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CRITIC’S NOTEBOOK

Lana Del Rey’s ‘Born to Die’ an object lesson in the hazards of hype

I wanted to believe in Lana Del Rey. When I came across “Video Games’’ last summer, it was just a song making the rounds on music blogs. Nobody knew much about the singer or her past. It was better that way.

From the moment I watched the ballad’s homemade video, I vowed right then that I would follow that voice down a dark alley and relish whatever horrible fate awaited me. I was smitten with a singer who nailed something I had always felt: “They say that the world was built for two / Only worth living if somebody / Is loving you.’’

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Del Rey delivered a sublime performance, taut and seductive all at once; and it could have been a blueprint for her new album.

Instead “Born to Die,’’ which, following months of intense anticipation, will be released by Interscope on Tuesday, is a staggering disappointment. After a long, sweet drag on “Video Games,’’ her major-label debut feels like the sputtering cough that inevitably burns your lungs. Even with the deluxe version’s 15 songs, it’s more of a sketch than a statement.

Del Rey might be the most glaring of modern cautionary tales about how we consume pop culture and our insatiable desire to crown the next best thing. At 25, she’s proof that we’re eager to exalt artists even when they’re not ready for - or even worthy of - the sudden push.

By the time she performed on “Saturday Night Live’’ this month, she was already doomed. The social-media hive immediately savaged her shaky performance for the very qualities that initially sparked interest in the singer: She’s aloof, practically a caricature of a siren with that mercurial voice, big doe eyes cast downward, and those infamous lips locked in a perma-pout.

That live performance was not her best; I’ve heard others, in which Del Rey colored her songs with guttural dips and wild swoops, that suggested she has real talent beneath that manicured image. And I maintain that “Video Games’’ is a great song. It’s not a marvel of songwriting, but it was immaculate and seemed like a natural extension of Adele’s heart-on-sleeve pop. If Cat Power had released that song, it would have been a minor hit with no sniping about its origins.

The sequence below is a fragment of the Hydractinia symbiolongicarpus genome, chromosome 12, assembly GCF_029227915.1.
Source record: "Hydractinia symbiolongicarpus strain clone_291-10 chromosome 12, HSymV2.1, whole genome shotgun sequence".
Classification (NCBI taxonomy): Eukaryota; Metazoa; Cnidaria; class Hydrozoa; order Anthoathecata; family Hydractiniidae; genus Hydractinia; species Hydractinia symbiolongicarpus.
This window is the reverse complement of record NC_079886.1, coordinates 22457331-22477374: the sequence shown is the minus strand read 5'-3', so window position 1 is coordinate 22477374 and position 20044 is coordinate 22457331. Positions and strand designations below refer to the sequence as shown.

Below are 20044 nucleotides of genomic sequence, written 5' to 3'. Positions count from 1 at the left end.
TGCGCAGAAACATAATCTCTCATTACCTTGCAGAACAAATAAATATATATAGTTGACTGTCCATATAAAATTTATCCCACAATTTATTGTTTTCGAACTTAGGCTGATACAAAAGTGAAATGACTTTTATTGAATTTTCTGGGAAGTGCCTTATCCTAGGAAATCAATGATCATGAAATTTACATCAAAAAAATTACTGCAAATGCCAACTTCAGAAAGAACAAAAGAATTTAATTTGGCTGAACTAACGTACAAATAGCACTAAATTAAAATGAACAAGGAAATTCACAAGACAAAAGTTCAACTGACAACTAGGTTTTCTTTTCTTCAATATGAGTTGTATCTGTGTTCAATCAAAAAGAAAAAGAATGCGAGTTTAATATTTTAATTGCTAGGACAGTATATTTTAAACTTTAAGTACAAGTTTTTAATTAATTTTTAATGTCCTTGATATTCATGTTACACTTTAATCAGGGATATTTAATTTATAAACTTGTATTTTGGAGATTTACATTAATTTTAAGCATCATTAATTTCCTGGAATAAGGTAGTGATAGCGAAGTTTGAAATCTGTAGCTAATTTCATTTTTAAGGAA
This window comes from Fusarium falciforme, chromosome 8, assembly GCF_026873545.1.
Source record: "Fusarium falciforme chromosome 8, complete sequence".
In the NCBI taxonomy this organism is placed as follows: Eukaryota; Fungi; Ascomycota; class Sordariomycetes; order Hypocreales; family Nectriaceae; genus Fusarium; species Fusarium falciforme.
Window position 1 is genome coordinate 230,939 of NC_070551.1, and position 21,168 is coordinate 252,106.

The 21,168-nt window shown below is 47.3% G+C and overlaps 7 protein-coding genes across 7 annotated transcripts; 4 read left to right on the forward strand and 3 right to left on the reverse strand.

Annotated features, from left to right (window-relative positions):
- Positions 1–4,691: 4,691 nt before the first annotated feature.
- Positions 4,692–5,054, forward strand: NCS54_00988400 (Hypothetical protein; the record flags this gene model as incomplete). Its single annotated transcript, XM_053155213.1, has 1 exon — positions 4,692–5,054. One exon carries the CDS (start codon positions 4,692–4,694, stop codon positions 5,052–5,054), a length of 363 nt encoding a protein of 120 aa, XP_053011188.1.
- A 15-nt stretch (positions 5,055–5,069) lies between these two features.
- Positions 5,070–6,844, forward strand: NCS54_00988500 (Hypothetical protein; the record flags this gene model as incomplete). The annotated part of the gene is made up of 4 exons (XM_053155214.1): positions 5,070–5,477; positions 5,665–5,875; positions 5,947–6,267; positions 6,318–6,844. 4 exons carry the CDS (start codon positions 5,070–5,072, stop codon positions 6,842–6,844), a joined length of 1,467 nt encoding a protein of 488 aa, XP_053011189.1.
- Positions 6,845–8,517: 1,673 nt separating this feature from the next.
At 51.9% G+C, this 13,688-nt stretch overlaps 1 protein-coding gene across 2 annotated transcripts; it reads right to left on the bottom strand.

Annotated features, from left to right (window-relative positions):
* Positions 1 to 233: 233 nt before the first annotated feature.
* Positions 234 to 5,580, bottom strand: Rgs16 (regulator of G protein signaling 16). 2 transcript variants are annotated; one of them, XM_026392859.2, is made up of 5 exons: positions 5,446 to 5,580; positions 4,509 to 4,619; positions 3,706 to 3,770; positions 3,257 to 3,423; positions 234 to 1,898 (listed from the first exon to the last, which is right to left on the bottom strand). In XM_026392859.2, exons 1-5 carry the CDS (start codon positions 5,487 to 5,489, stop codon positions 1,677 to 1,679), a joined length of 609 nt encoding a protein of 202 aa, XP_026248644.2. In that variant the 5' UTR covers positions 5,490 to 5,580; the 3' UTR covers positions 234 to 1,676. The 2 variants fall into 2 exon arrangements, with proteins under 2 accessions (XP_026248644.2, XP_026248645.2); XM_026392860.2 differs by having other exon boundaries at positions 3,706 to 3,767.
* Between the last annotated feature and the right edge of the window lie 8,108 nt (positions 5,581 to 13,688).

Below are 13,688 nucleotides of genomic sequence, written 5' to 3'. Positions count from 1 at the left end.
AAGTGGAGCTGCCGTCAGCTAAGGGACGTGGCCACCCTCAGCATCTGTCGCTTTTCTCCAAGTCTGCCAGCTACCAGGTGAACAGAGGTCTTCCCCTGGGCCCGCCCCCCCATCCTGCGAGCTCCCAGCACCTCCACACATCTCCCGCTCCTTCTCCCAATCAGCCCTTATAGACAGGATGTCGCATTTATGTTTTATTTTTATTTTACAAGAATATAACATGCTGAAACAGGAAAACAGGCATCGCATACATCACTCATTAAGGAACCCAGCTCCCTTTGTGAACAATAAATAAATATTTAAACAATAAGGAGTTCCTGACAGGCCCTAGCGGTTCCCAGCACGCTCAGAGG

I sighed as each subsequent song watered down what made “Video Games’’ so gripping. Up next was “Blue Jeans,’’ which played up the “gangsta Nancy Sinatra’’ comparison Del Rey liked to float early on. Finally, we got “Born to Die,’’ a skeletal teaser for the album that sums up her appeal: She’s tender but tough.

“Video Games’’ was so arresting that, at first, no one cared about the details that eventually made Del Rey such a polarizing figure. From her looks (even with those lips, she’s gorgeous!) to her dubious authenticity (she’s seems so indie, but she’s signed to a major label and has a team of handlers?!), Del Rey hit serious turbulence while she was still on the tarmac.

I didn’t understand critics who crowed about Del Rey’s transformation from earnest amateur to sex kitten. Just a few years ago she was singing at open mikes around New York under her given name, Lizzy Grant. When that didn’t pan out, she became the more exotic Lana Del Rey.

So what? Reinvention is the bedrock of pop music. By the time most of us caught up to Lady Gaga, she was already a bottle-blonde rocking a hair bow and shades, not the brunette piano pounder that she once was, playing to sparse crowds in cozy dive bars.

As the buzz built, Del Rey unfairly got thrown into the lion’s den, although it’s hard to pity someone who so clearly craves the limelight. Even Del Rey admits on the new album that she’s finally getting a taste of her dreams. “Everything I want, I have / Money, notoriety, and rivieras / I even think I found God / In the flashbulbs of your pretty cameras,’’ she sings on “Without You,’’ one of three bonus tracks on the deluxe edition.

After months of scrutinizing her back story, we finally have her album. It underwhelms. “Born to Die’’ toes the line between frothy electro-pop, ambient trip-hop textures, and orchestral pomp. Del Rey is credited with co-writing all of its songs with various collaborators, which might explain the mood swings but sheds no light on Del Rey’s jarring lack of conviction. For such an anticipated album, Del Rey sounds like the last guest to arrive at her own party.

The memorable melodies are long gone. The arrangements are paper-thin - recycled paper, no less. The most grating stuff here, “Lolita,’’ “Lucky Ones,’’ “Off to the Races,’’ sounds like filler Lady Gaga left in the trash bin. Worst of all, sorely missing is the self-possession that made Del Rey so alluring on “Video Games.’’

Not surprisingly, she takes the reins on the songs that feel like flip sides to that tune’s rainy-day melancholy. “Summertime Sadness’’ and “Million Dollar Man,’’ both slow-burners about love letting you down, let Del Rey unfurl that majestic voice like an old-world torch singer. That mode suits her.

A half-hearted attempt to rap on “National Anthem’’ is sadly misguided, and the entire song derails as soon as Del Rey opens her mouth: “Money is the anthem of success / So before we go out / What’s your address?’’

Is that all there is to Lana Del Rey? It’s too soon to tell, just as her “SNL’’ appearance felt similarly premature. In the meantime, we do know that “Born to Die’’ was rushed to the marketplace, a half-baked confection that might have turned out better once Del Rey knows how to channel her talents. Right now, she’s a work in progress. Or in the parlance of the old Hollywood glamour Del Rey strives for, she’s not ready for her close-up, Mr. DeMille.

“Born to Die’’ did teach me something, though. If I’m going to believe in an artist, she has to believe in herself first.

James Reed can be reached at jreed@globe.com.
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